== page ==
Causal Logic:

Dualism and the Two Monisms

by Don Cruse

Prior to the age of science, in the Christian era, there all but universally existed what can best be described as a non-critical Monism of faith. According to this Monism all causes were ultimately spiritual causes and matter was considered to be a lesser, secondary reality. With the advent of the age of science, however, all this began to change, because science sought to understand the physical world and therefore undertook a critical search for what was considered to be physical and not spiritual causation: a search based upon sense experience rather than religious tradition or speculation. This change, which we especially associate with the work of Newton and Galileo, caused us to take the physical world seriously as never before.

Two conflicting causal world-views then stood in need of reconciliation, and this was initially attempted by Rene Descartes (1596-1650) who argued for a philosophical Dualism in which reality was seen to possess two logically-incompatible dimensions. The upper realm of Mind or spirit, wherein causes worked downwards out of heaven, stood in conflict with the lower realm wherein causes were seen to work upwards out of matter, and later out of the atomic and sub-atomic realms. Because the causal logic of the upper and lower realms was incompatible, however, a total disjunction existed between them at the point where the two logics met, a fact which has since haunted philosophical enquiry. Most if not all idealist philosophies, including the works of Kant, Schopenhauer, Fichte and Hegel, are dualist where their causal logic is concerned, because like religion they harbour a metaphysical content, i.e. knowledge claims which ultimately cannot be tested by experience.

Despite the problem of logical incompatibility, the dualist view has survived and become enormously influential. It has allowed the lower realm of science and knowledge to co-exist, albeit uneasily, with the higher realm of religion, faith and metaphysics. The content of the realm of religion and faith is inherently diverse, including as it must all the teachings of all the world's many religions. In the modern world this has doubtless helped to teach mankind the value of tolerance. Nevertheless, it is clear that all of the claims made concerning spiritual, religious and metaphysical reality cannot be true, which has led some modern thinkers to claim that none of them are. Science, as it has developed from the work of Newton and Galileo, is not in itself the outcome of a philosophic Dualism, but rather of a critical Monism concerned not with faith and metaphysics but with verifiable knowledge - a Monism of Matter that we have come to call reductionism or materialism.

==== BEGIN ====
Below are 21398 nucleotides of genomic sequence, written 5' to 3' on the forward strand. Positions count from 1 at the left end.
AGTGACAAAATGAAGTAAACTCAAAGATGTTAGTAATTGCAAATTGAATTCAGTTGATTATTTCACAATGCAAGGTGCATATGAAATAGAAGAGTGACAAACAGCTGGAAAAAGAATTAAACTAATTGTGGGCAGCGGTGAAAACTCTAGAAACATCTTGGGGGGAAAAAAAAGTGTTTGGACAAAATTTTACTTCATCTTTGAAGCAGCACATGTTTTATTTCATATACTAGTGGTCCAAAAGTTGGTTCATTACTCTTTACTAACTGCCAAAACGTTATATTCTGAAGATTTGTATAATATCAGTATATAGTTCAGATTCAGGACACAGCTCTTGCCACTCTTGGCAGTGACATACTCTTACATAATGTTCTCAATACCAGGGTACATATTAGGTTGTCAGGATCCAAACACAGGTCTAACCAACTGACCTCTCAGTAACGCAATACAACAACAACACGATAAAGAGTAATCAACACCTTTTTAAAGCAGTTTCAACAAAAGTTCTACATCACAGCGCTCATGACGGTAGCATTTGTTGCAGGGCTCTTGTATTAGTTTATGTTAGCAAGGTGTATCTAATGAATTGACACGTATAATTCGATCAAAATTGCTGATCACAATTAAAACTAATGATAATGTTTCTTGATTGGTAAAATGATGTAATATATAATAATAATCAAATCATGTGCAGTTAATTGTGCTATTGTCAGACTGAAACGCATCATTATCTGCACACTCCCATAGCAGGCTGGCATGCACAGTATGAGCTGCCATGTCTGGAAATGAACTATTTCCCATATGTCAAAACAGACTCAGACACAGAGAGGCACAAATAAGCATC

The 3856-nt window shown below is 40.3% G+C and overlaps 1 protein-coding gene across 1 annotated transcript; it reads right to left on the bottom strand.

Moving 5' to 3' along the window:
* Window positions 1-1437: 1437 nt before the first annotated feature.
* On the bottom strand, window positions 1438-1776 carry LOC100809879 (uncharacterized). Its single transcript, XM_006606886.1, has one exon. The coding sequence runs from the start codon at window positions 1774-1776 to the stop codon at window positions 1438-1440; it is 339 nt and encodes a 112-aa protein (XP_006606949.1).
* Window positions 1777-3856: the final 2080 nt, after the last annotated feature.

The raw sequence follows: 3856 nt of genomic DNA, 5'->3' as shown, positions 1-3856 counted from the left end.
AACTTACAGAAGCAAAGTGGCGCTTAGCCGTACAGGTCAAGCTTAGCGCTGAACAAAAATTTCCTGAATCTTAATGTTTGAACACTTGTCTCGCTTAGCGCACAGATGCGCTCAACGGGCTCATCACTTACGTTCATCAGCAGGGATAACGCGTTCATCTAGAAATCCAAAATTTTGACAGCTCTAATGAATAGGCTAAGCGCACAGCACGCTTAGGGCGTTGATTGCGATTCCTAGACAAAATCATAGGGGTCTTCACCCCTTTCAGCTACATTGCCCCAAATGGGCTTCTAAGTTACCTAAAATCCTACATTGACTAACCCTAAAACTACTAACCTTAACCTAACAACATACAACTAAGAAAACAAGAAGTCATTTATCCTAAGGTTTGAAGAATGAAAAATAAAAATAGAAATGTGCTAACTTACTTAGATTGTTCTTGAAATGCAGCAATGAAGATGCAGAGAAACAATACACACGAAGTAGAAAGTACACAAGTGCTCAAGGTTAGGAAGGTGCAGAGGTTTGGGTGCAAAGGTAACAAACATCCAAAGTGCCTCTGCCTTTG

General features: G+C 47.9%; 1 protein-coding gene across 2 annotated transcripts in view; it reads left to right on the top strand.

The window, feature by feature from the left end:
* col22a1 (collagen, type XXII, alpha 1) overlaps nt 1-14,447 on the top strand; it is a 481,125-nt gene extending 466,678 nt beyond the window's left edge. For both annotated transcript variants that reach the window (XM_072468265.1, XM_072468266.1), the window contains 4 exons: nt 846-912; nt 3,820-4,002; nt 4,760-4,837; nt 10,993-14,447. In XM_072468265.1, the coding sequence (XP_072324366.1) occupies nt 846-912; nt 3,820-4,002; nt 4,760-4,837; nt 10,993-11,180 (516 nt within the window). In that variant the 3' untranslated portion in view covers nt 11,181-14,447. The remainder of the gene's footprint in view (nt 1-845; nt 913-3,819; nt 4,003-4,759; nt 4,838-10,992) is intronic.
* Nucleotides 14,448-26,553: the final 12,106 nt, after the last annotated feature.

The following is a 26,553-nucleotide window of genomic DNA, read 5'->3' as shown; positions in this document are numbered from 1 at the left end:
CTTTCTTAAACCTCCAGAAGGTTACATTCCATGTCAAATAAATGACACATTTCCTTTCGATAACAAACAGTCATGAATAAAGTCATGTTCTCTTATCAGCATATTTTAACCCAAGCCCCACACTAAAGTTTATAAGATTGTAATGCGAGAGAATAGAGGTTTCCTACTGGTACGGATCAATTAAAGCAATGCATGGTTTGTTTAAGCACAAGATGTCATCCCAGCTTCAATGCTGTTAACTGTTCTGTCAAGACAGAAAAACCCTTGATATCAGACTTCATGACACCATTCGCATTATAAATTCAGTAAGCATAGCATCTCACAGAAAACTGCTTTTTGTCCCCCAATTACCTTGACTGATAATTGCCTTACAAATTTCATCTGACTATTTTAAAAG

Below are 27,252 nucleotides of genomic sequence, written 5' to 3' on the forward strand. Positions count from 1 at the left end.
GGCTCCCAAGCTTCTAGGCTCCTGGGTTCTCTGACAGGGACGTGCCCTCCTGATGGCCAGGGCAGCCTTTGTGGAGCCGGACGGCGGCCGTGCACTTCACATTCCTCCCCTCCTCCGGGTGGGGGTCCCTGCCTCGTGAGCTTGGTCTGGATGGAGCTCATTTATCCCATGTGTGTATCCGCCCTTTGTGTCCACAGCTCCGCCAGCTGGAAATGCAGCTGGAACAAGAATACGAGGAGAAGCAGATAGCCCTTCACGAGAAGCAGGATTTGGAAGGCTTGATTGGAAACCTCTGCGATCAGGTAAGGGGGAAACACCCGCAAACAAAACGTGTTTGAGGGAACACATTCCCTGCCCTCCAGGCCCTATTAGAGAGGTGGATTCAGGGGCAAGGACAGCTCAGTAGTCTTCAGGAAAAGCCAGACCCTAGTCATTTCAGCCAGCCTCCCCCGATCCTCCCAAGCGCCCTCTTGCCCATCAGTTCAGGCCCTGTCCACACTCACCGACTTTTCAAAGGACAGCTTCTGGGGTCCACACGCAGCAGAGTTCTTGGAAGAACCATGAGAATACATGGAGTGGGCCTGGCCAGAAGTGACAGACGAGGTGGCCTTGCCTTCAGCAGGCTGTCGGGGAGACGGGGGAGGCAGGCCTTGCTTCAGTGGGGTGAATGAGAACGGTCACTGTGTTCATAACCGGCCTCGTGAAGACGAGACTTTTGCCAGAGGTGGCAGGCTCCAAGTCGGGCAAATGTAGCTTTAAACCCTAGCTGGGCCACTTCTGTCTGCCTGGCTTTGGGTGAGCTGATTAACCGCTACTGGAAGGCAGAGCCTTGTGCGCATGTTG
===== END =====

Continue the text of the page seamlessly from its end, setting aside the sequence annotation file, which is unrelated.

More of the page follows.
A critical Monism, because of its concern with verifiable truth, is not a tolerant philosophy. Its intolerance is well demonstrated in the work of the British philosopher Bertrand Russell, who asserts in one of his "Unpopular Essays" entitled 'An Outline of Intellectual Rubbish' that it is easy to convince people today (i.e. Dualism has made this possible) of the notion that there are two kinds of truths: "Sunday truths" and "weekday truths." On weekdays, he claimed, you put the kettle on the stove to boil, whereas on Sundays you put it in the refrigerator. Russell, who described himself as "a passionate skeptic," was a convinced scientific materialist. For him all Sunday truths were simply irrational nonsense, and scientists who attended church on Sunday were not merely being inconsistent, but were required, in his view, to "check their brains at the door." A monist cannot accept the two-world theory espoused by Cartesian Dualism with its inherent but largely ignored logical contradiction, and he or she must, like Russell, passionately reject the notion of two equally valid but contradictory kinds of truth. The intolerance toward Dualism contained in scientific materialism results from this rejection; the critical monist insists that only scientific enquiry, based ultimately upon experience, can lead us to the truth. The primary motivation of all scientists is the discovery of truth, and while some may doubt the truth of materialism itself, unquestionably it has played a crucial role in overcoming the largely non-critical Monism of faith mentioned at the outset.